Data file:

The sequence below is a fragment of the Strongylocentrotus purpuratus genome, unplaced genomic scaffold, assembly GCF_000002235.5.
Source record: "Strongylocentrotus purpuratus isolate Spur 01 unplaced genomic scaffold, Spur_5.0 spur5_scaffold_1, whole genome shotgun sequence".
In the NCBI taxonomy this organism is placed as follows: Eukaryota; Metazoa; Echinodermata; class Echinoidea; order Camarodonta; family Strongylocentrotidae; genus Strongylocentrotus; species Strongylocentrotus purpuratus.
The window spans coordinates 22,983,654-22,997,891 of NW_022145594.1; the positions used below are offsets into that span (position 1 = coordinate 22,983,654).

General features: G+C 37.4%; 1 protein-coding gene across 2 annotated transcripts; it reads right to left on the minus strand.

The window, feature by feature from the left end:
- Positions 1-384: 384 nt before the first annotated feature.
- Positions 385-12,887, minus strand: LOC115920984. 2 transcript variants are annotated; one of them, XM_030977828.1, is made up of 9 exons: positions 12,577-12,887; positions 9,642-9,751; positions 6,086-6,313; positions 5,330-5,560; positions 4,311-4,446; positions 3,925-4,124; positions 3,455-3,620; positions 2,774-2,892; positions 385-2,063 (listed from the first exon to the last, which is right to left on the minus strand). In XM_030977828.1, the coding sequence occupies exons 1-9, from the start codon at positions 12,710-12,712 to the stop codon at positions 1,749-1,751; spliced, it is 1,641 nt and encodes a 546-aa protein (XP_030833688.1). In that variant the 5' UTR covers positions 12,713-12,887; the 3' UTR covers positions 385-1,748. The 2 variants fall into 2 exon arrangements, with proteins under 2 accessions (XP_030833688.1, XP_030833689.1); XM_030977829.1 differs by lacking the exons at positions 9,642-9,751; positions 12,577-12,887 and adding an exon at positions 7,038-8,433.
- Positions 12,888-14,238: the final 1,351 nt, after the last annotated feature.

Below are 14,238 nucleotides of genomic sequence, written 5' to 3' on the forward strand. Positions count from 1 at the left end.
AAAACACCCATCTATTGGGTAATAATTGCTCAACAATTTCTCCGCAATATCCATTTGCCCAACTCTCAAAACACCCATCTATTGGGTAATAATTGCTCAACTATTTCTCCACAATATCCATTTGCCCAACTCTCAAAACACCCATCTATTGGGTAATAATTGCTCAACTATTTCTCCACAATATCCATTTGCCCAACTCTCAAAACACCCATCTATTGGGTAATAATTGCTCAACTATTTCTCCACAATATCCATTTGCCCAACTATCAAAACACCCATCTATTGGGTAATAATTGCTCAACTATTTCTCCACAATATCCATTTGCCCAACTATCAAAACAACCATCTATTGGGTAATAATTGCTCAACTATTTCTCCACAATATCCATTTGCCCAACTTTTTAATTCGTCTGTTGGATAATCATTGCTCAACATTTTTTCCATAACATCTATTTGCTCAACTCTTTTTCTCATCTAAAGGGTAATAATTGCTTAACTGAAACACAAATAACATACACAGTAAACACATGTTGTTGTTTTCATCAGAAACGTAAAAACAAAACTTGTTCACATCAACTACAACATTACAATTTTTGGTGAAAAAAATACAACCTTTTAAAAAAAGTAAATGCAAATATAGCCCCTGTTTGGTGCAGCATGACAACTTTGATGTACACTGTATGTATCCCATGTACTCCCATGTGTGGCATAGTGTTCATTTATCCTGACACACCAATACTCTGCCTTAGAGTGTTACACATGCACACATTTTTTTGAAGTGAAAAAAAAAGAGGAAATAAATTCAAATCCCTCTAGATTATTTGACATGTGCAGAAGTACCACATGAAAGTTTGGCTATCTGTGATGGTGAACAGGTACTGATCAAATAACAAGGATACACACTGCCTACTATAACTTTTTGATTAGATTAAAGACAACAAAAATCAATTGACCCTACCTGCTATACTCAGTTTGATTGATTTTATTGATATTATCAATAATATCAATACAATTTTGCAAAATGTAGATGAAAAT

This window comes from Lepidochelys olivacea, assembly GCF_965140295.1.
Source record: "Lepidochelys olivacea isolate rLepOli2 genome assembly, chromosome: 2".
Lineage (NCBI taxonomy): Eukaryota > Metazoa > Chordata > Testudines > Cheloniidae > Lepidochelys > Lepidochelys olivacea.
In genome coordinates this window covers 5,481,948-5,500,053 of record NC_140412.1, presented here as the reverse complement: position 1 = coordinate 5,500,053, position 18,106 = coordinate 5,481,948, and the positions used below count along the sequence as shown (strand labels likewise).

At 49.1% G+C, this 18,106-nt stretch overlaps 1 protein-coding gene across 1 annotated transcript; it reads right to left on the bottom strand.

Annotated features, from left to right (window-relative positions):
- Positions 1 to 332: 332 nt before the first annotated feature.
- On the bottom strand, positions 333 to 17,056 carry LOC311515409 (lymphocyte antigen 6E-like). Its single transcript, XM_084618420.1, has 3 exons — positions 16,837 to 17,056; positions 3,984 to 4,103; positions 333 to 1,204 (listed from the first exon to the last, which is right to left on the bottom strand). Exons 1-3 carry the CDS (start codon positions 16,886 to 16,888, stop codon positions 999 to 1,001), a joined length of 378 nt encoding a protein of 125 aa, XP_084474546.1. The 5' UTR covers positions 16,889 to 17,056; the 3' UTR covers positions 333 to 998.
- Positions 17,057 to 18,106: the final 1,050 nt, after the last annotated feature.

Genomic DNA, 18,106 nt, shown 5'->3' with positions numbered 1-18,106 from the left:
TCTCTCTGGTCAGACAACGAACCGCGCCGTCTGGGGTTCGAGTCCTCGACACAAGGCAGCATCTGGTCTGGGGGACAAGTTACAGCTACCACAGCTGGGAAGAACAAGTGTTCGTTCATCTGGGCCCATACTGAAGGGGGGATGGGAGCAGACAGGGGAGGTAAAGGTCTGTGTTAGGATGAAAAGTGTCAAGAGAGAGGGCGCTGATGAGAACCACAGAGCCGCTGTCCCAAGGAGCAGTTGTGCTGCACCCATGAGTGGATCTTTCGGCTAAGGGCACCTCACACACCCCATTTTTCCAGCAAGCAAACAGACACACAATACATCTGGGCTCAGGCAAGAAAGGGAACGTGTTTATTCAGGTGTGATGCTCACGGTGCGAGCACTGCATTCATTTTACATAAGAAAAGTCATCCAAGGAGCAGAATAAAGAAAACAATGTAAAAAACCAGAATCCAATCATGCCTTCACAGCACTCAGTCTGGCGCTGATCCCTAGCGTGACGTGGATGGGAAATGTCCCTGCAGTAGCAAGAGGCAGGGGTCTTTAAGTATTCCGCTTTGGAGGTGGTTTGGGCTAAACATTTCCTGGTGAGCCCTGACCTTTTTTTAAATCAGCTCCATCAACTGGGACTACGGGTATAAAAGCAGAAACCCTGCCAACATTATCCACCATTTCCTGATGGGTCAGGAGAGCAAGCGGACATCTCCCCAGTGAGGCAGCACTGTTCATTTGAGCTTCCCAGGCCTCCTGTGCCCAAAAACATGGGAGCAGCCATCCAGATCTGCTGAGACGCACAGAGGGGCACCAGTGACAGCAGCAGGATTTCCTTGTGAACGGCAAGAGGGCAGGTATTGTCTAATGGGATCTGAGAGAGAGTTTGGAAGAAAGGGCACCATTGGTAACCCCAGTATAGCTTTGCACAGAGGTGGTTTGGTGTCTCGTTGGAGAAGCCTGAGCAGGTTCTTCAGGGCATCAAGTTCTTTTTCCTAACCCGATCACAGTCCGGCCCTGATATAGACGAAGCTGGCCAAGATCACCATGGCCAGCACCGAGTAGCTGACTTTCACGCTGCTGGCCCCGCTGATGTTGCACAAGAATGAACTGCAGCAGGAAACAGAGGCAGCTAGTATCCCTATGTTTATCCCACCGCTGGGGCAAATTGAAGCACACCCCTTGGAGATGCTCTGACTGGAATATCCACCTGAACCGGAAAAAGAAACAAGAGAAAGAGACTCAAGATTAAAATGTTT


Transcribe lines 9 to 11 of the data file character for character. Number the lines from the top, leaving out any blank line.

- Positions 12,888-14,238: the final 1,351 nt, after the last annotated feature.

Below are 14,238 nucleotides of genomic sequence, written 5' to 3' on the forward strand. Positions count from 1 at the left end.
AAAACACCCATCTATTGGGTAATAATTGCTCAACAATTTCTCCGCAATATCCATTTGCCCAACTCTCAAAACACCCATCTATTGGGTAATAATTGCTCAACTATTTCTCCACAATATCCATTTGCCCAACTCTCAAAACACCCATCTATTGGGTAATAATTGCTCAACTATTTCTCCACAATATCCATTTGCCCAACTCTCAAAACACCCATCTATTGGGTAATAATTGCTCAACTATTTCTCCACAATATCCATTTGCCCAACTATCAAAACACCCATCTATTGGGTAATAATTGCTCAACTATTTCTCCACAATATCCATTTGCCCAACTATCAAAACAACCATCTATTGGGTAATAATTGCTCAACTATTTCTCCACAATATCCATTTGCCCAACTTTTTAATTCGTCTGTTGGATAATCATTGCTCAACATTTTTTCCATAACATCTATTTGCTCAACTCTTTTTCTCATCTAAAGGGTAATAATTGCTTAACTGAAACACAAATAACATACACAGTAAACACATGTTGTTGTTTTCATCAGAAACGTAAAAACAAAACTTGTTCACATCAACTACAACATTACAATTTTTGGTGAAAAAAATACAACCTTTTAAAAAAAGTAAATGCAAATATAGCCCCTGTTTGGTGCAGCATGACAACTTTGATGTACACTGTATGTATCCCATGTACTCCCATGTGTGGCATAGTGTTCATTTATCCTGACACACCAATACTCTGCCTTAGAGTGTTACACATGCACACATTTTTTTGAAGTGAAAAAAAAAGAGGAAATAAATTCAAATCCCTCTAGATTATTTGACATGTGCAGAAGTACCACATGAAAGTTTGGCTATCTGTGATGGTGAACAGGTACTGATCAAATAACAAGGATACACACTGCCTACTATAACTTTTTGATTAGATTAAAGACAACAAAAATCAATTGACCCTACCTGCTATACTCAGTTTGATTGATTTTATTGATATTATCAATAATATCAATACAATTTTGCAAAATGTAGATGAAAAT